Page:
Warriors wage peace

Professor Pitt is a thirty-two-year-old African American filmmaker who created a trilogy on the theme of “Kung Fu Meets Hip Hop” called “The Hip Hop Dynasty” and “Hip Hop Dynasty Parts II and III.” He is also a rap artist and practitioner of martial arts, and for Pitt, warriorhood is a particularly special and important concept, in both his life and work.


FOX: You use the term “warrior”
frequently. When did you first pick up on that term?

PITT: From training in martial arts. But with meditation it is even more of a reference — of being still, of fighting voices in one’s head that are irritating me. Or like when meditating, when you get an itch in your nose, you are not supposed to scratch it or move and that decision not to go after the itch is being a warrior, is fighting the physical urge to do that. Usually when I meditate, as soon as you commit to meditating, it’s bam, in the back of your head, or bam, your foot starts throbbing. That’s the warrior fight. I got this from my teachers of martial arts and meditation.


FOX: Give me examples of what you call the “warrior fight.”

PITT: For me the warrior fight first begins with overcoming yourself and your own demons, your own stuff, which is the hardest. It means to keep going in training, which is fighting yourself. And then externally the true warrior’s fight is not to fight physically or to engage in any kind of fight unless it is the last resort. Me, being African American, you run into many situa-tions where people are pushing you to come out physically. For me that’s one of the fights — to not come out physically, because once we come out physically, everything is already designed to destroy us. We’ve given them a reason to do what they love doing — locking us up and giving us charges, labeling me in spite of what I do for humanity and the community. The minute I jump into that fighting character all the good stuff I do gets wasted, and they just look and say: “There’s that animal again.” So that is a big fight with me.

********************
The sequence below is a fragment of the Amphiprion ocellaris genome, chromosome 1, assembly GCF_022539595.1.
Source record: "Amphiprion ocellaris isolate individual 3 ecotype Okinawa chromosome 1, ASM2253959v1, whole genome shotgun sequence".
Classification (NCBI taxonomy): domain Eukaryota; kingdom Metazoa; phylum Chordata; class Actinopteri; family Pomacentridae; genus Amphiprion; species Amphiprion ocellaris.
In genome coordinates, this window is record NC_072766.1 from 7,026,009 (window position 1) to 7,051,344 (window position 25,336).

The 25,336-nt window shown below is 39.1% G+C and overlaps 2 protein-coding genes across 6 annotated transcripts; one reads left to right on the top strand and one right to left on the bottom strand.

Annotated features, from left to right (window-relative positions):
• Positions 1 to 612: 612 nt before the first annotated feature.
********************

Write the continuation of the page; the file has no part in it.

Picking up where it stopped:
A warrior is being a good man to my wife, ‘cause that’s always a struggle, the man and woman thing, how to be graceful in how the stuff comes out, to be as graceful as possible.


FOX: Not returning physical for physical, that sounds a lot like the nonviolence strategy of King and Gandhi. Do you see a connection there?

PITT: I don’t really agree with Martin Luther King’s strategy back then. Every time I watch those movies, I think I would definitely have died back then. If you have nothing to lose and someone is going to beat on you for no reason and guess what, “we’re coming to kill you tomorrow” — I believe in Malcolm X on that. If someone is trying to take you off the planet, take them off first. For me, there is so much at stake among African Americans and for me to stay present for my people. I feel like I have the world on my shoulders, and I don’t have the right or the time to be wasting my time in negativity like that.

But I’ve got to give credit to King and Gandhi. They were strong, very strong warriors. They were among the strongest warriors on the planet for what they did. They did not get drowned in the whirlpool of negative physical energy. If they had, we would not know them as the great people that we know them as because one of those instances would have taken them out. That is what evil wants them to do.


FOX: You talk about the “warped warrior” message that society is selling. Elaborate on this.

PITT: I consider the warrior’s handbook to be these principles: inner peace, tranquility, love, power, strength, honor, majesty, and respect. I think these are things that all people want. We have to fight for them, no freedom comes free.

And I think the warped warrior’s handbook is missing lots of those qualities, like honor and inner peace, tranquility — all these are missing. The warped warrior is thinking power, strength, majesty — having money and having a plush lifestyle, a kingly or queenly kind of lifestyle. The warped warrior is somebody who wants to prove to the world that they are the strongest and have all this money and power, and they have no honor among themselves. No happiness.

I don’t equate having money and power without honor as being happy, because if you have no honor and people around you have no honor, then someone is always plotting to take what you have. And you are thinking there is a plot to take what I have. If the person is without honor, he probably plotted to get his. So it’s like an endless circle of mental torture.